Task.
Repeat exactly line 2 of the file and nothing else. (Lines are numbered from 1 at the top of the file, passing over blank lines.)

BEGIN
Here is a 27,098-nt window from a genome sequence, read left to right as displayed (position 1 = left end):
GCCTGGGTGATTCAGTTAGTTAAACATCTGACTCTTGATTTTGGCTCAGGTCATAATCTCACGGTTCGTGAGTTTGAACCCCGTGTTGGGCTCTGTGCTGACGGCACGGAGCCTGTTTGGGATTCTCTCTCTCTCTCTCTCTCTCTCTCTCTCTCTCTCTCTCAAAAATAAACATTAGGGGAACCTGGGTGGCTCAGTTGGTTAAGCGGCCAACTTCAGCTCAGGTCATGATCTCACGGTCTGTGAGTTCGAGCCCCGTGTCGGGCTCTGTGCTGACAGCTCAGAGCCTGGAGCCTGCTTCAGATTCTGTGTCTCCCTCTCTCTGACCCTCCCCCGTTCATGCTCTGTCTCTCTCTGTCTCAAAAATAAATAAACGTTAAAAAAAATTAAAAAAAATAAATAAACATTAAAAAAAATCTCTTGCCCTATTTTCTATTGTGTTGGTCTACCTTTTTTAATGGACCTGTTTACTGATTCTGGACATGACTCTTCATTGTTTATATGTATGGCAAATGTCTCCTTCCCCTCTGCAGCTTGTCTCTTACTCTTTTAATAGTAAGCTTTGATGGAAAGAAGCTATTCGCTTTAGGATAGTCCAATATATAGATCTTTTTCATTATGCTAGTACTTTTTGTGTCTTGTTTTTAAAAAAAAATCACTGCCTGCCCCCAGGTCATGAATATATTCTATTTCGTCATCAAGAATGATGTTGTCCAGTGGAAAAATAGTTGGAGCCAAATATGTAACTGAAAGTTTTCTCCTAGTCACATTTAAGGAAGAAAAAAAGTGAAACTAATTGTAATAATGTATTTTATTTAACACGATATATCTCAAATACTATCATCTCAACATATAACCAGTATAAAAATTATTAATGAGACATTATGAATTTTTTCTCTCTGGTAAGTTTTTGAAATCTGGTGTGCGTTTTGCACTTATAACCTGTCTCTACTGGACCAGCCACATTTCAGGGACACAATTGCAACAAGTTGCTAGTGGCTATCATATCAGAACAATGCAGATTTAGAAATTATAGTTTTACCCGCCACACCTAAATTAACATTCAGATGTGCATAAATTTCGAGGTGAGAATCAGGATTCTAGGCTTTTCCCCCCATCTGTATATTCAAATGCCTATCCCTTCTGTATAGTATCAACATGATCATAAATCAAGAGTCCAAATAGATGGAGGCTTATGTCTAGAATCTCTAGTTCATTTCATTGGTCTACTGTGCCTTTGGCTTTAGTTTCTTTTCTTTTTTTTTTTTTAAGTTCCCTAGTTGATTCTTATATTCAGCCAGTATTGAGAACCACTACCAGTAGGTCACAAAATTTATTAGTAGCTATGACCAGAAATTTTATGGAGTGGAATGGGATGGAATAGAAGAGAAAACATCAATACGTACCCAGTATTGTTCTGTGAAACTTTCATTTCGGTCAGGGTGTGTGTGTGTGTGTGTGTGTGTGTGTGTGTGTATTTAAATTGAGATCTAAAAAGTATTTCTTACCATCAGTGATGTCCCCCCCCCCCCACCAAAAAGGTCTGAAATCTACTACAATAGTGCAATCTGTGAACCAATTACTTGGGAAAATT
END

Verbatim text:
GCCTGGGTGATTCAGTTAGTTAAACATCTGACTCTTGATTTTGGCTCAGGTCATAATCTCACGGTTCGTGAGTTTGAACCCCGTGTTGGGCTCTGTGCTGACGGCACGGAGCCTGTTTGGGATTCTCTCTCTCTCTCTCTCTCTCTCTCTCTCTCTCTCTCTCAAAAATAAACATTAGGGGAACCTGGGTGGCTCAGTTGGTTAAGCGGCCAACTTCAGCTCAGGTCATGATCTCACGGTCTGTGAGTTCGAGCCCCGTGTCGGGCTCTGTGCTGACAGCTCAGAGCCTGGAGCCTGCTTCAGATTCTGTGTCTCCCTCTCTCTGACCCTCCCCCGTTCATGCTCTGTCTCTCTCTGTCTCAAAAATAAATAAACGTTAAAAAAAATTAAAAAAAATAAATAAACATTAAAAAAAATCTCTTGCCCTATTTTCTATTGTGTTGGTCTACCTTTTTTAATGGACCTGTTTACTGATTCTGGACATGACTCTTCATTGTTTATATGTATGGCAAATGTCTCCTTCCCCTCTGCAGCTTGTCTCTTACTCTTTTAATAGTAAGCTTTGATGGAAAGAAGCTATTCGCTTTAGGATAGTCCAATATATAGATCTTTTTCATTATGCTAGTACTTTTTGTGTCTTGTTTTTAAAAAAAAATCACTGCCTGCCCCCAGGTCATGAATATATTCTATTTCGTCATCAAGAATGATGTTGTCCAGTGGAAAAATAGTTGGAGCCAAATATGTAACTGAAAGTTTTCTCCTAGTCACATTTAAGGAAGAAAAAAAGTGAAACTAATTGTAATAATGTATTTTATTTAACACGATATATCTCAAATACTATCATCTCAACATATAACCAGTATAAAAATTATTAATGAGACATTATGAATTTTTTCTCTCTGGTAAGTTTTTGAAATCTGGTGTGCGTTTTGCACTTATAACCTGTCTCTACTGGACCAGCCACATTTCAGGGACACAATTGCAACAAGTTGCTAGTGGCTATCATATCAGAACAATGCAGATTTAGAAATTATAGTTTTACCCGCCACACCTAAATTAACATTCAGATGTGCATAAATTTCGAGGTGAGAATCAGGATTCTAGGCTTTTCCCCCCATCTGTATATTCAAATGCCTATCCCTTCTGTATAGTATCAACATGATCATAAATCAAGAGTCCAAATAGATGGAGGCTTATGTCTAGAATCTCTAGTTCATTTCATTGGTCTACTGTGCCTTTGGCTTTAGTTTCTTTTCTTTTTTTTTTTTTAAGTTCCCTAGTTGATTCTTATATTCAGCCAGTATTGAGAACCACTACCAGTAGGTCACAAAATTTATTAGTAGCTATGACCAGAAATTTTATGGAGTGGAATGGGATGGAATAGAAGAGAAAACATCAATACGTACCCAGTATTGTTCTGTGAAACTTTCATTTCGGTCAGGGTGTGTGTGTGTGTGTGTGTGTGTGTGTGTGTGTATTTAAATTGAGATCTAAAAAGTATTTCTTACCATCAGTGATGTCCCCCCCCCCCCACCAAAAAGGTCTGAAATCTACTACAATAGTGCAATCTGTGAACCAATTACTTGGGAAAATT